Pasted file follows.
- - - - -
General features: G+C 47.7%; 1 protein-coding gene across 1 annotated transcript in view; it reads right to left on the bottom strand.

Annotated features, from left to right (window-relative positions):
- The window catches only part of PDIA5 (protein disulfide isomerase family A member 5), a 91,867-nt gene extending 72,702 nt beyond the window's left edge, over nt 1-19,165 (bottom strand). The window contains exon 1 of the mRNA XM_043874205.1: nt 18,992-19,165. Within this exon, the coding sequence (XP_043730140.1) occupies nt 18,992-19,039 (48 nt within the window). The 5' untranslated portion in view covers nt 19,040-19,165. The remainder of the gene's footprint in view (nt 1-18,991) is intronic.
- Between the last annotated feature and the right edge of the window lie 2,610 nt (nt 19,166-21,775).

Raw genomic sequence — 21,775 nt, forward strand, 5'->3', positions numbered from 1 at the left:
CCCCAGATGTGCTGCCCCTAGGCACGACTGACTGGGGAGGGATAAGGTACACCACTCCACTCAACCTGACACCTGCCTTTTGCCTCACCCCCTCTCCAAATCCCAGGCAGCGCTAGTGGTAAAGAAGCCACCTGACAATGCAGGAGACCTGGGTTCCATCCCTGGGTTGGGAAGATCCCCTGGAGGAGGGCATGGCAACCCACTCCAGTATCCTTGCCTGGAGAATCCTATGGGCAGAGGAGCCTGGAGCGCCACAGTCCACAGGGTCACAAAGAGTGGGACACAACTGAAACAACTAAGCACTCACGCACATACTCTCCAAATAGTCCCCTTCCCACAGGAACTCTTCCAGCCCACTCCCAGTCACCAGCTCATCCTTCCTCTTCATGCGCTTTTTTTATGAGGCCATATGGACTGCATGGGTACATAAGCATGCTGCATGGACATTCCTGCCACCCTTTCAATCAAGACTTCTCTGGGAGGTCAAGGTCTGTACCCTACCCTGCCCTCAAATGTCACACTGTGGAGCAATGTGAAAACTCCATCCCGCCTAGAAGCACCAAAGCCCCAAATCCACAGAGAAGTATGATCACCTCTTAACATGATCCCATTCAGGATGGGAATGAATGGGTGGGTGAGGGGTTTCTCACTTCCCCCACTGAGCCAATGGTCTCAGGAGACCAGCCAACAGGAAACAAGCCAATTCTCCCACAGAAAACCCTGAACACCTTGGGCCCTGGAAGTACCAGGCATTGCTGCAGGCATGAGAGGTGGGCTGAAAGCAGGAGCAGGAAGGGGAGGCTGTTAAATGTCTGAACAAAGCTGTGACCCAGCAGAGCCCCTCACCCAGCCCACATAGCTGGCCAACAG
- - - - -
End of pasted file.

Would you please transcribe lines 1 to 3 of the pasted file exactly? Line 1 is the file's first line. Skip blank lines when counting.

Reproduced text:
General features: G+C 47.7%; 1 protein-coding gene across 1 annotated transcript in view; it reads right to left on the bottom strand.

Annotated features, from left to right (window-relative positions):
- The window catches only part of PDIA5 (protein disulfide isomerase family A member 5), a 91,867-nt gene extending 72,702 nt beyond the window's left edge, over nt 1-19,165 (bottom strand). The window contains exon 1 of the mRNA XM_043874205.1: nt 18,992-19,165. Within this exon, the coding sequence (XP_043730140.1) occupies nt 18,992-19,039 (48 nt within the window). The 5' untranslated portion in view covers nt 19,040-19,165. The remainder of the gene's footprint in view (nt 1-18,991) is intronic.